OK, if antidepressants, herbal or otherwise, aren’t the answer, what about talk therapy or a combination of drug and talk therapy? These are the usual trio of possibilities facing people with depression and, like Sandi, you’ve probably tried some if not all of them.
Somewhere between 250 and 500 types of therapy involve talk. The one most commonly used to treat depression and anxiety is cognitive behavioral therapy (CBT). Such therapies seem to work on brain chemistry in much the same way as antidepressants, though obviously without the same side effects. In a study by Dr.
Lewis Baxter at the UCLA School of Medicine, reported in The New York Times on August 27, 2002, patients with depression who responded to either a reuptake inhibitor like Prozac or CBT over ten weeks showed virtually the same changes in their brains.
Although this may seem surprising at first, it makes sense when you think about it. We tend to perceive thoughts as having no physical substance, but that’s far from true. A thought is in fact a physical thing, involving the exchange of neurochemicals and electrical energy. The dialogue between you and a therapist affects your neural circuitry just as a drug would,15 and the brain’s reaction to it is similar to the brain’s reaction to a drug—or a placebo. Interestingly, the effects of CBT, like antidepressants, also tend to wear off.
So why do both drug and conventional talk therapy work (when they do), and why don’t their benefits always last? To get an answer, we have to remind ourselves of the most powerful and defining aspect of human beings—relationships. We believe that relationships are the secret ingredient in all successful treatment.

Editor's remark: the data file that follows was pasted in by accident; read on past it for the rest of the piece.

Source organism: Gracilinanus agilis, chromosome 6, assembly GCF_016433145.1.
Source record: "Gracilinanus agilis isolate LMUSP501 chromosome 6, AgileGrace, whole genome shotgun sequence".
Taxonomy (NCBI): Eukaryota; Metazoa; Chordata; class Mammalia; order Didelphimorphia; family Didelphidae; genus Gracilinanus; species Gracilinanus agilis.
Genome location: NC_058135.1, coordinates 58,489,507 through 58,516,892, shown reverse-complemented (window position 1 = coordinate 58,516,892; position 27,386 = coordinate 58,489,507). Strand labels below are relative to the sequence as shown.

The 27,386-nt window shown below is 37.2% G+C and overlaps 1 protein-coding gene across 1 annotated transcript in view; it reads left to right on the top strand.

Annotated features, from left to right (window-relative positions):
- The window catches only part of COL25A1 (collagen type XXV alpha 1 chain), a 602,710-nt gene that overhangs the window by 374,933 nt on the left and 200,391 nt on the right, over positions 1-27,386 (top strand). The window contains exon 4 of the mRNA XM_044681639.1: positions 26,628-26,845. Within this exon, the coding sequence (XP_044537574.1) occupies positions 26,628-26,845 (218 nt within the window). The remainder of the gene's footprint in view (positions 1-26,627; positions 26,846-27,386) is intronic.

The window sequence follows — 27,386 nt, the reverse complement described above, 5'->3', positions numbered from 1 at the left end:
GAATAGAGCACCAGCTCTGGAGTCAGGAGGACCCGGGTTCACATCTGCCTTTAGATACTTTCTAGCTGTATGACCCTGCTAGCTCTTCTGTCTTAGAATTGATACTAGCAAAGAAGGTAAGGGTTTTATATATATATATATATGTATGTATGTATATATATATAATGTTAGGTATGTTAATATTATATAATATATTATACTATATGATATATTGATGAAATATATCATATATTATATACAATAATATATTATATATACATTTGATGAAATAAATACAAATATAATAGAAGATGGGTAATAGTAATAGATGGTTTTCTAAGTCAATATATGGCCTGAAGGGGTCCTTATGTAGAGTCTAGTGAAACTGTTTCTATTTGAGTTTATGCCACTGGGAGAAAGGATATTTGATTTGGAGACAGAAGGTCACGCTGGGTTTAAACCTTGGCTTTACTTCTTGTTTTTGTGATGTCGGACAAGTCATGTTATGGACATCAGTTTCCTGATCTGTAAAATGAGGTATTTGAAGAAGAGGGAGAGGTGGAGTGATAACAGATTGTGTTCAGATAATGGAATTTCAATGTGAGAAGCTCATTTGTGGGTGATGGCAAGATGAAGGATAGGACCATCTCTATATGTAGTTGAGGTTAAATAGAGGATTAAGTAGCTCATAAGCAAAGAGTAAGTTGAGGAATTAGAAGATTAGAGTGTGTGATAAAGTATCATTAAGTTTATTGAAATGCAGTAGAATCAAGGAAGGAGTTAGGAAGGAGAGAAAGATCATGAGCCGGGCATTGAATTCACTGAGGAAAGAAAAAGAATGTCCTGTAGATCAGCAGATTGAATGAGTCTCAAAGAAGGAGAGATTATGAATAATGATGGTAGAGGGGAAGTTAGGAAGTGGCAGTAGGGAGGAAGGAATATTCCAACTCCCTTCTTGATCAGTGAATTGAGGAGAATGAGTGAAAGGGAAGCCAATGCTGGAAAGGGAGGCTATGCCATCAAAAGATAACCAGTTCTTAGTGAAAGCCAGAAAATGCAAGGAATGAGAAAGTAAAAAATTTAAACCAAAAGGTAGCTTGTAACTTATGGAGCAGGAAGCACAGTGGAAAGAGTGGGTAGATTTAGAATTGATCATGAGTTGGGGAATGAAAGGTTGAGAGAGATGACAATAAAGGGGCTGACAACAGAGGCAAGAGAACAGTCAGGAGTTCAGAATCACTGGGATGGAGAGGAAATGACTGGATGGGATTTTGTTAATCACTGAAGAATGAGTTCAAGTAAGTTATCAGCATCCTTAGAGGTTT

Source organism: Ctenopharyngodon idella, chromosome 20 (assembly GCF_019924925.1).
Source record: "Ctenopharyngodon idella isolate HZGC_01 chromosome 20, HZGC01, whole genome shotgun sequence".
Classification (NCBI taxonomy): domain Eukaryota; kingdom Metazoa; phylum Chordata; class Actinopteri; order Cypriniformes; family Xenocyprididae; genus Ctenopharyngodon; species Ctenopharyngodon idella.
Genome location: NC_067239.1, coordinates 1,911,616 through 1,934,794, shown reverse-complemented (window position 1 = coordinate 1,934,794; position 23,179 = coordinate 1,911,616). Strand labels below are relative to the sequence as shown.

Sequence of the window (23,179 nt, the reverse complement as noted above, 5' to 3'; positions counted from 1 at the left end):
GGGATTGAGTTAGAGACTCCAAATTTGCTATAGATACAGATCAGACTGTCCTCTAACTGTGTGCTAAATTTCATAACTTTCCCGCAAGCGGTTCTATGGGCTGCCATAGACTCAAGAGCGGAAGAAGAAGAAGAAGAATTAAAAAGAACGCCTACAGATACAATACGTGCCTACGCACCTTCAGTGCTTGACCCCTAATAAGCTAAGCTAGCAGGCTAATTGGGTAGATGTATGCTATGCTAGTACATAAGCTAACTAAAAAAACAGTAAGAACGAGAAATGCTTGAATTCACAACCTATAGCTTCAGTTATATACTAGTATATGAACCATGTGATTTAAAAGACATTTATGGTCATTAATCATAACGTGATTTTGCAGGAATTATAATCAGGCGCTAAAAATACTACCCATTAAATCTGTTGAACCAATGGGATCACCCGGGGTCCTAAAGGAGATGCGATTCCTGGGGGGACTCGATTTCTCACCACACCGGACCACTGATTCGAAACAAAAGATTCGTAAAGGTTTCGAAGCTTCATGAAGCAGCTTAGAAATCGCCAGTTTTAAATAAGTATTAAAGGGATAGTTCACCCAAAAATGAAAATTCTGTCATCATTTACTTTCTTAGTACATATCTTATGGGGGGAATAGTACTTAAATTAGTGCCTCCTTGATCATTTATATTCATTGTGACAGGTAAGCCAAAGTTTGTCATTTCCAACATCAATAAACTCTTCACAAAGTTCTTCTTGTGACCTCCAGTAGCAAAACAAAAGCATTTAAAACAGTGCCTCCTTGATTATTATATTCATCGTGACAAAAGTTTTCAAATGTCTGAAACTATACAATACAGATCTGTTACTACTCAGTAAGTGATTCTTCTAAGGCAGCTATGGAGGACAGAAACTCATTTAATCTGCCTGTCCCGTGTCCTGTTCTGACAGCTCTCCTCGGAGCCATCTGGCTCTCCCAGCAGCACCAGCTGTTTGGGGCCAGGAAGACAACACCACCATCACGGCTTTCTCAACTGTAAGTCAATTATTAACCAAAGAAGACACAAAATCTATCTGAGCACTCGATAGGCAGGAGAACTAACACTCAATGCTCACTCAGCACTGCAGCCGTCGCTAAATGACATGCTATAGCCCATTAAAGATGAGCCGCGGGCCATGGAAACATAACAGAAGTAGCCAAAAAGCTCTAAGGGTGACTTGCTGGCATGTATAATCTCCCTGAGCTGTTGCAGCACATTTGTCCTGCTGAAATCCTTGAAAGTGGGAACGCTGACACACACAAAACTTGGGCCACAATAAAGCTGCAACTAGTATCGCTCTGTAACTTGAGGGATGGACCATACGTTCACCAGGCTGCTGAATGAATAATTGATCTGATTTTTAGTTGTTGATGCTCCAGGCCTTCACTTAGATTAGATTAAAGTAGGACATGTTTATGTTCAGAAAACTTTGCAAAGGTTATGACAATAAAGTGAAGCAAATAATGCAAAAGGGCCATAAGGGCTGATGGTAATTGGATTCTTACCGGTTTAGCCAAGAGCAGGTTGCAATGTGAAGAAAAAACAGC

When antidepressants and placebos work, it’s because of the relationship between the prescribing physician and her patient, aided by the brain’s propensity for self-fulfilling prophecy. If you believe it will work, it will (at least for a while).
This was a point made by Simon Wessely, professor of psychiatry, Kings College London, in a 1998 New Scientist article “Mostly in the Mind.” Wessely was one of the first to throw doubt on the claims of the drug companies about the efficacy of antidepressants in a study he did in 1977.
Humans are programmed (for reasons we’ll go into later) to put great store in authority figures and tend to believe what they are told. When you consult a therapist or a physician, you are strongly predisposed to believe what that authority figure says.
Many studies have shown that it’s not so much the therapeutic method, but the relationship between client and therapist that determines which treatments will be most successful. Talk therapy works best when this connection is strong and supportive and is liable to be effective only as long as the relationship remains so. When the client ceases to visit the therapist or stops believing in and trusting her, the old problems may resurface.
(extracted from) Creating Optimism: A Proven, 7-Step Program for Overcoming Depression, Based on the popular Uplift program, written by Bob Murray Ph. D., and Alicia Fortinberry, published by Mcgraw-Hill